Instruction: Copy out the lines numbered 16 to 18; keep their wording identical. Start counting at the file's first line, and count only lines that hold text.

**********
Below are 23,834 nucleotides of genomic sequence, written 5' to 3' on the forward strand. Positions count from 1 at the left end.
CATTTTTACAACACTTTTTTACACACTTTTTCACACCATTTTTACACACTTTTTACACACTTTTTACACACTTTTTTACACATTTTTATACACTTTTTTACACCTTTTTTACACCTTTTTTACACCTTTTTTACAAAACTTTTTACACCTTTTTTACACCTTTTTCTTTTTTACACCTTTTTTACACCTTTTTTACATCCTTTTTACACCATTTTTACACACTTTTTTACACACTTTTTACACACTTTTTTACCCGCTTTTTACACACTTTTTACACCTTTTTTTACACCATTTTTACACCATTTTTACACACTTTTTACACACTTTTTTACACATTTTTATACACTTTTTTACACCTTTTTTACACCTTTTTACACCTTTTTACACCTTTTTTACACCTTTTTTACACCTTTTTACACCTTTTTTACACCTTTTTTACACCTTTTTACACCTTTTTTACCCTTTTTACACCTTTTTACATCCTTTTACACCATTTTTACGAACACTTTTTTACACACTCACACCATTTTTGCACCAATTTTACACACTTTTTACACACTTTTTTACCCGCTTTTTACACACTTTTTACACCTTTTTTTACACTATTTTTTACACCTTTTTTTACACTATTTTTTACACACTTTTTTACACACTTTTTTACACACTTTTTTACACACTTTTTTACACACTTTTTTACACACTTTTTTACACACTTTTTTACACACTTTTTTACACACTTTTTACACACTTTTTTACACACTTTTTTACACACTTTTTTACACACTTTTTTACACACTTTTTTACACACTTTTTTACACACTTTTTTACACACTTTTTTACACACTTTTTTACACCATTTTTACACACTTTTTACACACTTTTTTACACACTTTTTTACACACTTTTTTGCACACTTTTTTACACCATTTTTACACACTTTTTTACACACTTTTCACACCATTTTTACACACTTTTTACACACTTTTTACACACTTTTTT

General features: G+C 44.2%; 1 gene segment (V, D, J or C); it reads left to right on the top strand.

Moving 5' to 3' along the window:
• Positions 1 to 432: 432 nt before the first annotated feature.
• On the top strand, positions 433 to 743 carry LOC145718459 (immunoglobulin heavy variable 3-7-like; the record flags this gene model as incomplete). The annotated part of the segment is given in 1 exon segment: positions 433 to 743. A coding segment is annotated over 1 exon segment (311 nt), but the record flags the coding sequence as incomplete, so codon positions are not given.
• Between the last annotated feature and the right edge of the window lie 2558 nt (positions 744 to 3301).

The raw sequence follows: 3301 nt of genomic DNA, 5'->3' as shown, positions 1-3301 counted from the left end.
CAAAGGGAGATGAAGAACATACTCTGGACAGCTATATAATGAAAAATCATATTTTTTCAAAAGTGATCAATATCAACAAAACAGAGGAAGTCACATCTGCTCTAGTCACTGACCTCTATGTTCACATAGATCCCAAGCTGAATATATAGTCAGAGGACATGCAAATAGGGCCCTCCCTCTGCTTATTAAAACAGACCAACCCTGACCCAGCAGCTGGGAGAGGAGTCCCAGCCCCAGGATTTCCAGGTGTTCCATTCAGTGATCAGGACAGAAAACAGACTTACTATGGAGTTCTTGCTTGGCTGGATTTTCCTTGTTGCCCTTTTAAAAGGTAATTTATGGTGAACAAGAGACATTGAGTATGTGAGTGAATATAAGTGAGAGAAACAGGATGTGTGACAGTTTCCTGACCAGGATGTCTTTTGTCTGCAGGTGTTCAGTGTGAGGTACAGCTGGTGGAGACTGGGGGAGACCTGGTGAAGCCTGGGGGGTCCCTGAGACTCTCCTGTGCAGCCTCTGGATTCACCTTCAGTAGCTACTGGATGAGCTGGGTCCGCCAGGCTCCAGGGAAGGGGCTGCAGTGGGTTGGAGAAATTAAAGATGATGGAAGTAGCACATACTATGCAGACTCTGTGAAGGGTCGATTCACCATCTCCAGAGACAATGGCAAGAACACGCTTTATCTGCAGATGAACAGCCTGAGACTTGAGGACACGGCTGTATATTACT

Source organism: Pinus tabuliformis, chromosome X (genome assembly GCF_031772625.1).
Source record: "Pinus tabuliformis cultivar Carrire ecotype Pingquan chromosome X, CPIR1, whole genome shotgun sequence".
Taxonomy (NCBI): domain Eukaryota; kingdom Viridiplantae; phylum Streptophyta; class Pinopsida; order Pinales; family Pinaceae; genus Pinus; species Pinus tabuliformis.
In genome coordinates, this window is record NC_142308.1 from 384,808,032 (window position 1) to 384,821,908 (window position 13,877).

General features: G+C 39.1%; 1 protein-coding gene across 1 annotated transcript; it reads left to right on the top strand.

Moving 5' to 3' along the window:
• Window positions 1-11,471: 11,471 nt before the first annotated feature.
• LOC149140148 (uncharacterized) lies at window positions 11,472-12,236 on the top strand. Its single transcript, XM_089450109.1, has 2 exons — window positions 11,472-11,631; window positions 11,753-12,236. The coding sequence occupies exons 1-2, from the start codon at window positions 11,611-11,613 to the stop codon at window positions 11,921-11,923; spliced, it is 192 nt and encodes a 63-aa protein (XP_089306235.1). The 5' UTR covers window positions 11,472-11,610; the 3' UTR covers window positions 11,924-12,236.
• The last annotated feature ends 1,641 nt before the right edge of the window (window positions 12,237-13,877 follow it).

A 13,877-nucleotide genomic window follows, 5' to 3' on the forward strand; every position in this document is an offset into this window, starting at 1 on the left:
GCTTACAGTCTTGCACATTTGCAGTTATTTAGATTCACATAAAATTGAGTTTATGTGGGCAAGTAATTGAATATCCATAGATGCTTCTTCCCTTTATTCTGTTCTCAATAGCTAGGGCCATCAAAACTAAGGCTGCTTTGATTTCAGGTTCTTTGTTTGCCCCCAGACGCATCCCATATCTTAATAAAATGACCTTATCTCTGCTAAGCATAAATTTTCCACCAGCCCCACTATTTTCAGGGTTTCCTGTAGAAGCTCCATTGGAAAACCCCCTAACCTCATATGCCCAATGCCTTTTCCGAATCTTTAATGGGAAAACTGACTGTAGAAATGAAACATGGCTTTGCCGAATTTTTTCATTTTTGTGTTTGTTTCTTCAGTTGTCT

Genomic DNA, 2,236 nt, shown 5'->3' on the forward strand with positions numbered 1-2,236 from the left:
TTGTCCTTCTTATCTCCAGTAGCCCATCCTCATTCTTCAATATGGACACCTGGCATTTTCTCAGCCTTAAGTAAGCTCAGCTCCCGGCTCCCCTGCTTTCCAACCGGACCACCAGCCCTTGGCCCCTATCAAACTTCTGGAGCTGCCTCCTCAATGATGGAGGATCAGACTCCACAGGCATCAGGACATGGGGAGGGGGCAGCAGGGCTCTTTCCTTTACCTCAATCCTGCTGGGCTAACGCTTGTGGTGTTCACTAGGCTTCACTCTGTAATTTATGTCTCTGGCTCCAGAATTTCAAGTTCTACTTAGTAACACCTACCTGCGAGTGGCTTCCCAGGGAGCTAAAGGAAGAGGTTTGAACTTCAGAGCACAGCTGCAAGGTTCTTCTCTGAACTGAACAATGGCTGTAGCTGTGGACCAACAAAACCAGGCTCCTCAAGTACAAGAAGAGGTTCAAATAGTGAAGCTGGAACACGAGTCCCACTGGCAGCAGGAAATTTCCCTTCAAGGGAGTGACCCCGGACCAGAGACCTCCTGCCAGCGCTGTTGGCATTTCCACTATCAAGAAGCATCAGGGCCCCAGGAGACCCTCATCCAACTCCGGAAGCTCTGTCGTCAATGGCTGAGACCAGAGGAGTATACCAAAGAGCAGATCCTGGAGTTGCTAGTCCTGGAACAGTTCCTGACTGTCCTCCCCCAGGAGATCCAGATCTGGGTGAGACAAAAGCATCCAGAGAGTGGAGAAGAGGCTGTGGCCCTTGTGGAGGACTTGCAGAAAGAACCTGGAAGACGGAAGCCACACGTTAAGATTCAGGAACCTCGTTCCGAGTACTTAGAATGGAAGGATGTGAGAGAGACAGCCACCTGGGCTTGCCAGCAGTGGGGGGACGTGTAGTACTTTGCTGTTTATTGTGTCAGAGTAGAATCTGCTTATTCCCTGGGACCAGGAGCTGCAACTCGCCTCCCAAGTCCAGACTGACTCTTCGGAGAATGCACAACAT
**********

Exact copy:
• Window positions 1-11,471: 11,471 nt before the first annotated feature.
• LOC149140148 (uncharacterized) lies at window positions 11,472-12,236 on the top strand. Its single transcript, XM_089450109.1, has 2 exons — window positions 11,472-11,631; window positions 11,753-12,236. The coding sequence occupies exons 1-2, from the start codon at window positions 11,611-11,613 to the stop codon at window positions 11,921-11,923; spliced, it is 192 nt and encodes a 63-aa protein (XP_089306235.1). The 5' UTR covers window positions 11,472-11,610; the 3' UTR covers window positions 11,924-12,236.
• The last annotated feature ends 1,641 nt before the right edge of the window (window positions 12,237-13,877 follow it).